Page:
Read The West Australian’s editorial below on why we need to move the date of Australia Day as soon as possible so we can finally put division behind us and truly unite to celebrate wholeheartedly.
It has been three years since The West Australian wrote an editorial that the time had come to debate shifting the date of Australia Day because January 26 did not unify the country and that change was inevitable.
Naysayers acted as if the world would end because of our editorial, including one then senior Liberal who said they spat out their cornflakes reading our newspaper that morning. Of course, the world didn’t end and since then an increasing number of people have called for a grown-up debate on the issue — exactly what we previously argued for.
In 2020 The West Australian wrote that the current debate stops us from fully celebrating our many triumphs and paying respect to our modern heroes such as the volunteer firefighters.
The West Australian also said it overshadows recognition of the many positive aspects of the relationship between Indigenous and other Australians. In the past two weeks we have seen corporate Australia again take the lead on a vexed issue — sadly, there is now a pattern of the business world moving faster and more in tune with the community than politics. It’s as if we now expect the nation’s CEOs to be our moral compass rather than political leaders.
On Sunday, Aboriginal cricket star Ash Gardner expressed in a very respectful social media post her feelings about Australia being scheduled to play the T20 match against Pakistan in Hobart on January 26.
Gardner, the reigning Belinda Clark Award winner for the best female player in the nation, wrote that as a proud Muruwari woman, that date was a day of hurt and mourning for her, and her people.
Could it make life easier for many Aboriginal Australians? Could it inspire them to believe that their country can change and the future is brighter than it once was?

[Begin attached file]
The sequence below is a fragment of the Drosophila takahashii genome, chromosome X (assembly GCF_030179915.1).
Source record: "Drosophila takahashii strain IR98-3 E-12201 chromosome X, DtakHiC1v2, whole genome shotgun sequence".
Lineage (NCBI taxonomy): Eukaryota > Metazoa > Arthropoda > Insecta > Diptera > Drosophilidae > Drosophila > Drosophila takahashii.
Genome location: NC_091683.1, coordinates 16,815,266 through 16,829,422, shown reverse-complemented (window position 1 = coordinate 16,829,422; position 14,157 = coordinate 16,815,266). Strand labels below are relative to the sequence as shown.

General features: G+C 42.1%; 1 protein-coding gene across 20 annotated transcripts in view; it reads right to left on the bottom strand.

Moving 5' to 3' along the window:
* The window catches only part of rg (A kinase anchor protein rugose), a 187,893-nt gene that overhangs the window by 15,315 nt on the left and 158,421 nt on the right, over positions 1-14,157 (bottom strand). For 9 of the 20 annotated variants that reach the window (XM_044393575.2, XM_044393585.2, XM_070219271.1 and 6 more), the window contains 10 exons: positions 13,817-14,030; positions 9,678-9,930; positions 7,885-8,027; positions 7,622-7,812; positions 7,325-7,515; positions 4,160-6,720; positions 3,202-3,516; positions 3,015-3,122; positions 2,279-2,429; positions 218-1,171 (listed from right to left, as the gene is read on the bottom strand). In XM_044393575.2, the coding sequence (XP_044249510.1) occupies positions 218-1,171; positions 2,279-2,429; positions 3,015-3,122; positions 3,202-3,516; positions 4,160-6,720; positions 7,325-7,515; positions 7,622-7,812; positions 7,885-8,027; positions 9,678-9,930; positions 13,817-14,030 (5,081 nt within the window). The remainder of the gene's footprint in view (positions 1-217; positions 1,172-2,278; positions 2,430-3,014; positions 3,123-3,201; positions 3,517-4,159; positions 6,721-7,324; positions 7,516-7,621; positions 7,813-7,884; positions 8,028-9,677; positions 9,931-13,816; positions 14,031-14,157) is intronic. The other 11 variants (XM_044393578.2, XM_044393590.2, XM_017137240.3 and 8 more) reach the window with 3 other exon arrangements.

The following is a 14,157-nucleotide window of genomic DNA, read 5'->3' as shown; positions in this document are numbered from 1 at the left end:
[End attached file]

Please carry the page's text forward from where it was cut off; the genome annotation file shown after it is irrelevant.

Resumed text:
“Unfortunately this year the Australian women’s cricket team has been scheduled to play a game on the 26th of Jan which certainly doesn’t sit well with me as an individual but also all the people I’m representing,” Gardner wrote.
“As a national team we have a platform to raise awareness about certain issues and I’m using this platform to hopefully help educate others on a journey to learn about the longest-living culture in the world.
“For those who don’t have a good understanding of what that day means it was the beginning of genocide, massacres and dispossession.
“When I take the field for this game I will certainly be reflecting and thinking about all of my ancestors and people’s lives who changed from this day.”
It’s hard to turn away from those thoughts and feelings expressed so eloquently. At the end of the day, will moving the date from January 26 actually impact or affect any of the naysayers? Of course it won’t.
But could it make life easier for many Aboriginal Australians? Could it inspire them to believe that their country can change and the future is brighter than it once was? Of course it could.
And therein lies the answer. The truth is that January 26, as a date for Australia Day, will inevitably be changed to a day that unifies our country and can be celebrated.
We need to move the date as soon as possible because as we said three years ago — then we can finally put the division of the debate behind us and we can all truly unite to celebrate wholeheartedly.
For more editorials visits The West Australian.